Why did God Create Mankind Knowing the Majority Would be Condemned?

bible-questionsWhy did God create mankind knowing the vast majority would be condemned to eternal punishment?

Why do parents have children knowing that they are going to be born into a world of suffering? Does their ignorance of what will happen to those children excuse them from having them? Perhaps the parents are acting selfishly in having children. Perhaps children are a blessing to the parents who then get to demonstrate their love to another, one who is helpless and completely dependent upon them. There is a difference between parents and God, of course.

One of the key differences is that a lot of what God does, He does for His own sake, that is, out of His own internal motivations founded by Who He is as a Being. For example in Isaiah 43:25, we read, “I, even I, am He who blots out your transgressions for My own sake; And I will not remember your sins.” Notice why God does what He does—for His own sake. That is, God acts based upon the goodness of His own character. He doesn’t do these things to receive a reward from anyone. He doesn’t do it out of some kind of external need that He has to be attached to others. God is motivated by His own holy character.

This is basically what the apostle Paul states in Romans 3:23-26:

For all have sinned and fall short of the glory of God, being justified freely by His grace through the redemption that is in Christ Jesus, whom God set forth as a propitiation by His blood, through faith, to demonstrate His righteousness, because in His forbearance God had passed over the sins that were previously committed, to demonstrate at the present time His righteousness, that He might be just and the justifier of the one who has faith in Jesus.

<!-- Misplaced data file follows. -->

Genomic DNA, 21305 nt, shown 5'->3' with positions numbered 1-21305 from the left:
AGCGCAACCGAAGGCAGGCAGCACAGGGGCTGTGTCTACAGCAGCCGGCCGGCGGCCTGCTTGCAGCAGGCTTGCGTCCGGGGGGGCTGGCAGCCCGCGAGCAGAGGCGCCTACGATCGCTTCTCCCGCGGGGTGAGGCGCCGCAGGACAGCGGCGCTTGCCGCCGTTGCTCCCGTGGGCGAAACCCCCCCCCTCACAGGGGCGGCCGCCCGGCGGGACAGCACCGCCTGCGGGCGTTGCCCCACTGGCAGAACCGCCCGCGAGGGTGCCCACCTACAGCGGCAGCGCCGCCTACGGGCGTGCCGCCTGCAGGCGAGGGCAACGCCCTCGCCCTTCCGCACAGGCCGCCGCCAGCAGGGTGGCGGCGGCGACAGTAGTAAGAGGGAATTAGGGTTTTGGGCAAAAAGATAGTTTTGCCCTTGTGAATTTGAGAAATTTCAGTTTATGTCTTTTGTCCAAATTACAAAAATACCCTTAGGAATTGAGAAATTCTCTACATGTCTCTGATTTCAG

Romans 5:6-8 says: For when we were still without strength, in due time Christ died for the ungodly. For scarcely for a righteous man will one die; yet perhaps for a good man someone would even dare to die. But God demonstrates His own love toward us, in that while we were still sinners, Christ died for us.

The only reason that I know that God created mankind was because He wanted to demonstrate His love and goodness toward all even those who would reject Him, and He must have thought that this was worth demonstrating for His own character’s sake and because some of mankind would be saved.

Could God have created mankind both with free-will and without the possibility of being eternally lost? It wouldn’t have been possible because with free-will comes the ability to choose either right or wrong. With the ability to choose right or wrong comes the possibility that a person will consistently choose wrong. What makes choosing wrong possible—free-will—also makes choose what is right possible. This means that free-will enables us to legitimately love other people, and love God as well. A world in which there was no possibility to choose wrong would also be a world in which there was no possibility to choose love—a world with no love. That would certainly not be a world worth creating. It would be a world of mindless robots that always mechanically did what they were programmed to do, not what they had a legitimate choice to do. So even though many are going to be lost, the alternative, a world in which there was real legitimate love, and in which some would be saved, was worth creating so that God could demonstrate His love and goodness for His own sake.